Threema supports texting, voice and video calls, and the company’s headquarters and servers are located in Switzerland, which makes the platform completely compliant with the more strict European privacy regulations.
The app’s major drawback is that you have to pay for it, but this allows its developers to sustain the platform without ads or data-harvesting. This might also explain why it only had 8 million users worldwide as of January 2020.
Threema is $2.99 for iOS, Android, and on the web.
This app also protects your content (texts, voice calls, and video chats) with default E2E encryption, whether you’re engaging in one-on-one conversations or group interactions. Chat bots are the exception to this rule, but Viber does a nice job identifying these with a different icon.
If you choose this app, you’ll have to make sure you keep it up to date, as only versions 6.0 and later have E2E encrypted messaging. And you won’t only have to worry about what’s on your phone—if you’re chatting with someone using an older version of Viber, you can kiss E2E encryption bye-bye.
The platform has a smart way of flagging situations like this, though, using a color-coded system to let you know if there’s something you should be worried about. Red means there’s no E2E encryption; gray means chats are encrypted, but the app is unable to certify the other party as trusted, while green chats are nice and secure—your content is E2E encrypted and the user you’re talking to is trusted.
Just like Telegram, Viber also has public channels called Communities, and these messages are only SSL encrypted. This protects data in transit, but once it’s on the app’s servers, it’s readable by Viber or any other member of the community, which allows new members to access all backlogs.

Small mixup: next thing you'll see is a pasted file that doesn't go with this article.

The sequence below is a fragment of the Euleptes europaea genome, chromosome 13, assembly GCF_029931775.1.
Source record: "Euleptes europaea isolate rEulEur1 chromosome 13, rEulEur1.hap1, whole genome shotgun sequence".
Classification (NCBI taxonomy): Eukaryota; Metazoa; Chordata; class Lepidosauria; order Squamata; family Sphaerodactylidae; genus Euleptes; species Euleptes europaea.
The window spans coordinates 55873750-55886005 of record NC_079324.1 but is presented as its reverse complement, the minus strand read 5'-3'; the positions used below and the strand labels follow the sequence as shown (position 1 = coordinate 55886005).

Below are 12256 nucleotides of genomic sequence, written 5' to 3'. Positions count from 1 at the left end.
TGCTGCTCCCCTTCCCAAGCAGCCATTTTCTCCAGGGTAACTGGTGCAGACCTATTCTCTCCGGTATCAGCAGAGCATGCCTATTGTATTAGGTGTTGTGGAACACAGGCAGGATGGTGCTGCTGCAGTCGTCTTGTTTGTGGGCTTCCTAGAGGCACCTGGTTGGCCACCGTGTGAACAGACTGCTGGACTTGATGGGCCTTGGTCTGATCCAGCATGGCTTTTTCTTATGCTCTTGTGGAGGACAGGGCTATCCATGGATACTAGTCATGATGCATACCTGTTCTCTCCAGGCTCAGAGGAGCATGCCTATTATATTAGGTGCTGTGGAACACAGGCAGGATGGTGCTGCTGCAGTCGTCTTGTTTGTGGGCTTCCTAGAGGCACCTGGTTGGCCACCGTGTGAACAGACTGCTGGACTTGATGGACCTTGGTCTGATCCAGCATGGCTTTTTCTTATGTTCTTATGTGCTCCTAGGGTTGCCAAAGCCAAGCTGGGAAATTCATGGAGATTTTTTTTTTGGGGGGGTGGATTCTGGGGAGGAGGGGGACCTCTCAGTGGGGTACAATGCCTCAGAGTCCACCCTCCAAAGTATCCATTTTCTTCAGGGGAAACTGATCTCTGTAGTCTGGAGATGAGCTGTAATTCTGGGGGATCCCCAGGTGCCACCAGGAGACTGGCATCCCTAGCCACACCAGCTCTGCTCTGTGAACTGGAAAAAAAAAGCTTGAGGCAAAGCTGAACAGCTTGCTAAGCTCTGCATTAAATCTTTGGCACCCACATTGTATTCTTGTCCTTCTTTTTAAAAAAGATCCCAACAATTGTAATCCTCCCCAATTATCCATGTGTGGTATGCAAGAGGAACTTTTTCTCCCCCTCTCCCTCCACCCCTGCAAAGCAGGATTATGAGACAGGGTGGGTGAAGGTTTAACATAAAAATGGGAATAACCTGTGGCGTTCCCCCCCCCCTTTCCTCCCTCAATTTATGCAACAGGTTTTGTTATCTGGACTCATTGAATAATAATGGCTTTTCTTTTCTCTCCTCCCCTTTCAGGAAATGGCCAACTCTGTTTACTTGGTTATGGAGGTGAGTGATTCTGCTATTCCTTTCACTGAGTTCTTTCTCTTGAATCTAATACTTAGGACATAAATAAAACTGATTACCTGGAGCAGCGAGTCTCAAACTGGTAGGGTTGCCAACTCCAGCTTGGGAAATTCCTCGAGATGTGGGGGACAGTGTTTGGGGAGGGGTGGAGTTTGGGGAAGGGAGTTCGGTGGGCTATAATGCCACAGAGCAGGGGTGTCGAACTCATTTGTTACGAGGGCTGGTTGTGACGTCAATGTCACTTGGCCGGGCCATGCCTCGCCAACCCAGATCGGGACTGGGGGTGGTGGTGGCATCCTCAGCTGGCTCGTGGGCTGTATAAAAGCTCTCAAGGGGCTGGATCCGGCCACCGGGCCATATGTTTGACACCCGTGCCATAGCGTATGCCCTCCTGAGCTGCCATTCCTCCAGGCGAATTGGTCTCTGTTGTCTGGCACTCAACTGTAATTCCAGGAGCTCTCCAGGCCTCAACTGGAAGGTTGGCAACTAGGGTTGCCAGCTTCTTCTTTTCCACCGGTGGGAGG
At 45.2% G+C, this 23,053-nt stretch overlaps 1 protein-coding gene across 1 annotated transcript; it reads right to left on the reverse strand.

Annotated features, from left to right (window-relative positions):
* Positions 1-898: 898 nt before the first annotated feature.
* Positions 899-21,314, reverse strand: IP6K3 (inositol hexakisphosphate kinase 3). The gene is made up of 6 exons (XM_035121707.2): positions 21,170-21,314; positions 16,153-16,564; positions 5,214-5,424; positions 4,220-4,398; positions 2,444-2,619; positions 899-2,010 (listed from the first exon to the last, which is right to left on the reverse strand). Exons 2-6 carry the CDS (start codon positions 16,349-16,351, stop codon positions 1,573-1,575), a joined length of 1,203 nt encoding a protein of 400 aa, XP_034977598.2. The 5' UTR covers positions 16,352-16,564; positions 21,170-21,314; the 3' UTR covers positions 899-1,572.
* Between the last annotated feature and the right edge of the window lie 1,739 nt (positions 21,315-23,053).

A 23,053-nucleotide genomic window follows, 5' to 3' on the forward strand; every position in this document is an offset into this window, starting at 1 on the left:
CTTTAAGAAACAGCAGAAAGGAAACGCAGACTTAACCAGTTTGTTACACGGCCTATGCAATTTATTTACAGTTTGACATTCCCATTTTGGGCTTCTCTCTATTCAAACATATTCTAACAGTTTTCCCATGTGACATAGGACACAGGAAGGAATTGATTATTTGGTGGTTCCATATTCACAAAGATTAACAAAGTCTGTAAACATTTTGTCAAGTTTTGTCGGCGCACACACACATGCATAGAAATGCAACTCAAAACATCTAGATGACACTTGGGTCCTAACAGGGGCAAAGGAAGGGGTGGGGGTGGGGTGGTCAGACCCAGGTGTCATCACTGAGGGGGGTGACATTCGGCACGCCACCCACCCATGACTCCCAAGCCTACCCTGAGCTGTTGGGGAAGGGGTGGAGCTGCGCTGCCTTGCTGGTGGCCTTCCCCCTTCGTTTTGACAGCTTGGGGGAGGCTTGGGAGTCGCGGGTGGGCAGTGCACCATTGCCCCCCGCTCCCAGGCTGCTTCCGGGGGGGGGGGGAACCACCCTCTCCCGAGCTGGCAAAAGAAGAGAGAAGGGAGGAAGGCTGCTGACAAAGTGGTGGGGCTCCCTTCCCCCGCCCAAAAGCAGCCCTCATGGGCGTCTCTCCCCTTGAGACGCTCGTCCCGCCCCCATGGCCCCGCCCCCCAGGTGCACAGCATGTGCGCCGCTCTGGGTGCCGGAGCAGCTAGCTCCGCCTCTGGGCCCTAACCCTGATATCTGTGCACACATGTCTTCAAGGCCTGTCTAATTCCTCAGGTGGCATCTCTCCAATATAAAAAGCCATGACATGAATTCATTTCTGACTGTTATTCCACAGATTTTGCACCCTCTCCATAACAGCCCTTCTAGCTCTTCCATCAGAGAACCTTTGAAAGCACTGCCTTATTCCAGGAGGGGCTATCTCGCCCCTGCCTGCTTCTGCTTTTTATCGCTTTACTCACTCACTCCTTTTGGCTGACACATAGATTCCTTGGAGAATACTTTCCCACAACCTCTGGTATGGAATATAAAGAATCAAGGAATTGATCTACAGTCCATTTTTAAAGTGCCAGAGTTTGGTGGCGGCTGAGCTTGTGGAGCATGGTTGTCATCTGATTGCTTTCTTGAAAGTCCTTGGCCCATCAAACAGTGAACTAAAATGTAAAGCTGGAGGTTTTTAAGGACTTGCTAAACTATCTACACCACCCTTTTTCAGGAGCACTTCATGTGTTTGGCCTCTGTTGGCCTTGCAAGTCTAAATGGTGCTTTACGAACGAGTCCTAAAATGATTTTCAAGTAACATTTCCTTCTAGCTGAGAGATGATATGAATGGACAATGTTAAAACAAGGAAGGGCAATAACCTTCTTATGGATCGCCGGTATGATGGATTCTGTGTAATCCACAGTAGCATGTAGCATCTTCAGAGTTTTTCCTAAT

Viber’s privacy features include the ability to set self-destructing timers for messages, edit and delete messages on all devices with a tap, and get notifications if a user takes a screenshot of a chat you’re in. You can also archive chats and access them with a PIN whenever you want, and create safe chats, where your personal information (like your profile picture or phone number) won’t be displayed if you’re talking to someone who’s not on your contact list.
Viber is free for iOS, iPadOS, Android, Mac, Windows, and Linux.
If you’re an Apple user, you’re in luck, as you have access to the company’s built-in E2E encrypted messaging platform. Now, the catch is that iMessage only works with this security standard when you’re chatting with other Apple users—if one of your friends uses an Android device, the high-standard privacy pretty much goes out the window.
Because iMessage doesn’t play nice with other messaging apps, it immediately switches to the not-so-good-ol’ SMS message whenever it cannot use Apple’s protocol, turning chat bubbles from blue to green. This type of message is reliable, as it doesn’t require your device to have lots of bars to work, but it’s neither secure nor private—SMS messages can be traced, intercepted, and stored by your service provider, who can gladly hand them over to authorities, if asked politely.
This is also an issue for interactions between Apple users, though. By default, iMessage switches gears also when connectivity is low. The problem is that you won’t actually know if this has happened, as individual bubbles in your chats won’t change color to show how they were delivered.
The good news is that you can disable this feature—just go to the iMessage settings menu and turn off the toggle switch next to Send as SMS.
iMessage is built into Apple devices.